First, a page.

De son vivant, l’oeuvre de Billie Holiday interessait moins que la mythologie sulfureuse de son existence perturbée.
Le cliché du génie autodestructeur alimentait la presse et ses interviews, on s’interessait davantage à son enfance misérable, son passé de prostituée, sa toxicomanie, ses séjours en prison et aux dernières accusations portées contre elle, sur son lit de mort, par le service des narcotiques.
Ce n’est qu’en 1986, vingt-sept ans aprés sa mort, qu’elle reçut une reconnaissance « officielle » et fut gratifiée d’une étoile à son nom dans l’Allée de la Gloire à Hollywood.
Elle devint ainsi la seule vocaliste de Jazz considérée comme une grande musicienne selon les critéres appliqués par exemple à Louis Armstrong, Miles Davis ou Sonny Rollins.
Loin d’être fiable, l’autobiographie » Lady Sings the Blues » écrite par William Dufty avec la collaboration de Billie ne permet pas de retracer clairement son enfance.
Quelques faits peuvent néammoins être retenus: aprés la naissance de Billie, Clarence Holiday son pére, musicien chez Fletcher Henderson, quitta la famille et peu de temps aprés, c’est la mére de Billie qui s’en va à New York en la confiant à des parents éloignés qui ne l’aimaient guére et dont elle n’a gardé que de lugubres souvenirs, en particulier de mauvais traitements.
Devenue adolescente, Billie rejoint sa mére à New York ou elle se laisse vite entraîner dans la prostitution et subit sa premiére incarcération.
A sa sortie de prison, elle est engagée au pourboire dans les clubs de Harlem, ou elle présente un exercice de danse consciencieusement répété qui n’interesse pas grand monde, et c’est presque par hasard qu’un pianiste lui demande un soir si elle sait chanter : Billie chanta Trav’lin All Alone et Body and Soul et émut l’assistance à tel point que, du jour au lendemain, sa réputation fut faite; elle avait quinze ans.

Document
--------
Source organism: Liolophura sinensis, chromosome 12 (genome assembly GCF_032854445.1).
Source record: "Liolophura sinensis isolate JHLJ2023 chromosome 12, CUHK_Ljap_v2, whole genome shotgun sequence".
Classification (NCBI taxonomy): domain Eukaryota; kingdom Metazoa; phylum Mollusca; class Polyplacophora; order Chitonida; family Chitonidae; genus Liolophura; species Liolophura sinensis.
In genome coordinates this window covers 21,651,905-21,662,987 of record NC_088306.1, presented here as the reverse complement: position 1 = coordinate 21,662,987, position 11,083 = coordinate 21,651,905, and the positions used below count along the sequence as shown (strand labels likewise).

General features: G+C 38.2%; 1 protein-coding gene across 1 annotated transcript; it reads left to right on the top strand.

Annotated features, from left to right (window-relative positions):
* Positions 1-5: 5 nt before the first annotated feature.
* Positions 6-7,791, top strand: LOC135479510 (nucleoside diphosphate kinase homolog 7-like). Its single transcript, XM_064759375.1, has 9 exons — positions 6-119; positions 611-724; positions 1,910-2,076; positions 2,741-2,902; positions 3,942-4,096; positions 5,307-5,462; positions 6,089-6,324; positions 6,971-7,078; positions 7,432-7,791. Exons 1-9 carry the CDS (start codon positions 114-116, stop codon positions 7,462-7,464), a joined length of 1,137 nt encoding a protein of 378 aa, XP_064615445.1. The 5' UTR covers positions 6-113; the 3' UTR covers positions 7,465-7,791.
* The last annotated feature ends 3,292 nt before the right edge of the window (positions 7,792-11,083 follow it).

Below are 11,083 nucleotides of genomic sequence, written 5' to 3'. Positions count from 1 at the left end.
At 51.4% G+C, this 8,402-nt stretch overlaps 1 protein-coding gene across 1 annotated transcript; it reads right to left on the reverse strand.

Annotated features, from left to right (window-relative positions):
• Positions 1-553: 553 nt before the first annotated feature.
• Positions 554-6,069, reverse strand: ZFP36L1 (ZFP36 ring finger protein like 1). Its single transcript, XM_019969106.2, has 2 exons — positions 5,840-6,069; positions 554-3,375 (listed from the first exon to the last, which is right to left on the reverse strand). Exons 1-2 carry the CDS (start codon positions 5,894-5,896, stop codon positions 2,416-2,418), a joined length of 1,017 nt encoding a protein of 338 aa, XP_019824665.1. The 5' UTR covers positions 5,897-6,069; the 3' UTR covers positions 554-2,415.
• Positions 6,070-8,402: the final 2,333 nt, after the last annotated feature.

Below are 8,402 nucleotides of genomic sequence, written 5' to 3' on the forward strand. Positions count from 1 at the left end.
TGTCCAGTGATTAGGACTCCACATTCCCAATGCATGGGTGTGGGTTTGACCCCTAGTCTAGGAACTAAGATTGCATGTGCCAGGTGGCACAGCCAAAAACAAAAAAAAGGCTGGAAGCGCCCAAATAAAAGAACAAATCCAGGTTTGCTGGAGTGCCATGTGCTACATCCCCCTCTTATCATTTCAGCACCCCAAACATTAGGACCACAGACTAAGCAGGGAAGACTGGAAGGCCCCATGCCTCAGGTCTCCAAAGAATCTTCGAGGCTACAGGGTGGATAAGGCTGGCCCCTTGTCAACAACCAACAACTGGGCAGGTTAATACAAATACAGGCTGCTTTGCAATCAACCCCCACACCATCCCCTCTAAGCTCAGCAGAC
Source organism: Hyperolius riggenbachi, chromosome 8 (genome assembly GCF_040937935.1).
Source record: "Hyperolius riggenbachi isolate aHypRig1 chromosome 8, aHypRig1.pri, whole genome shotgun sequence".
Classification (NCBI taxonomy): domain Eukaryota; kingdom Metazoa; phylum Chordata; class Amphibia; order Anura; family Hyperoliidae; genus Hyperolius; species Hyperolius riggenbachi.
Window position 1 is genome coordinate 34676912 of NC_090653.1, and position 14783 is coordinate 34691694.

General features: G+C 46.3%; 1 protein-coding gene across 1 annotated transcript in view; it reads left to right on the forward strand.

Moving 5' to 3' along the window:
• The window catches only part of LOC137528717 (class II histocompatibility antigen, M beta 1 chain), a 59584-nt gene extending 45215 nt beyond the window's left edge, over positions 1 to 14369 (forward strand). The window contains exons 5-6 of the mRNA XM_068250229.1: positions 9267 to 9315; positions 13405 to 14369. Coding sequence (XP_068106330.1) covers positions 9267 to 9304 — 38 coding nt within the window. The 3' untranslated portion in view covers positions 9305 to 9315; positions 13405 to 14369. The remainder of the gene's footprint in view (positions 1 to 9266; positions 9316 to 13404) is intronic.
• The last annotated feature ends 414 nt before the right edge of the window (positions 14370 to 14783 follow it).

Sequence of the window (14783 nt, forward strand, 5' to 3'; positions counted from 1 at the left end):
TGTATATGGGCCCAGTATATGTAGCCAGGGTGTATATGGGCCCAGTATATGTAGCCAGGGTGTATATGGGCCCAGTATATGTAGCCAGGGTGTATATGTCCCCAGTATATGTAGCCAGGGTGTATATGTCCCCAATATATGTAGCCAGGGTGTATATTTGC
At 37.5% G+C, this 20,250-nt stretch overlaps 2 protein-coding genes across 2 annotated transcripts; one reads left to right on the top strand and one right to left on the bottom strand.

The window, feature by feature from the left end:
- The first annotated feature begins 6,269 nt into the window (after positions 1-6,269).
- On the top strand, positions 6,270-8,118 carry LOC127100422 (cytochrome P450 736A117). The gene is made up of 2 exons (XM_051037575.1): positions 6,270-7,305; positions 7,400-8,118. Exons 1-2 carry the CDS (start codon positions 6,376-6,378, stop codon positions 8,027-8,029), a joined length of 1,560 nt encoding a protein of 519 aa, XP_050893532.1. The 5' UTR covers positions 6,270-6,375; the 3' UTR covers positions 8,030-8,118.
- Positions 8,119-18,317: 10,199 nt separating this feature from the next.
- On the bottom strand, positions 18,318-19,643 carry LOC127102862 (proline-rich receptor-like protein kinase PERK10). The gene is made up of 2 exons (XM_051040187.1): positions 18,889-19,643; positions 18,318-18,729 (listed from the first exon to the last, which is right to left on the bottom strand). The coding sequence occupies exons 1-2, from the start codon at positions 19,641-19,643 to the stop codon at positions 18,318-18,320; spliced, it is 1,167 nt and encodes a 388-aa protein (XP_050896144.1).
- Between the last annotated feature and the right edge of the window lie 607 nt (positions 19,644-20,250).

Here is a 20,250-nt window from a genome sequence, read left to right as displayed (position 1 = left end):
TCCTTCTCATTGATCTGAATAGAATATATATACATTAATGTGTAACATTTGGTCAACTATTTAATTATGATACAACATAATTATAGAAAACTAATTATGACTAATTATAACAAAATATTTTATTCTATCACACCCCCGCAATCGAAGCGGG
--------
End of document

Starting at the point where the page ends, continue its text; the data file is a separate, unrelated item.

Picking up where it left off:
Découverte en 1933 par John Hammond, elle signe un contrat avec Joe Glaser, l’agent de Louis Armstrong, et elle réalise en 1936 une série d’enregistrements avec Teddy Wilson destinés au marché naissant du juke-box.
Ces disques qui sont devenus des classiques de la musique populaire, sont un exemple inégalé de l’art de personnaliser une interprétation.
Les conversations improvisées avec le ténor de Lester Young sont de superbes échantillons de jazz de petite formation.
Billie Holiday s’efforçait de façonner son style comme le faisaient les instrumentistes qui l’inspiraient : Louis Armstrong et Lester Young dont le jeu original avait l’art de surprendre l’auditoire en plaçant l’accent ailleurs que là ou on l’attendait et en appuyant les ouvertures ou les fins de phrase de la même manière.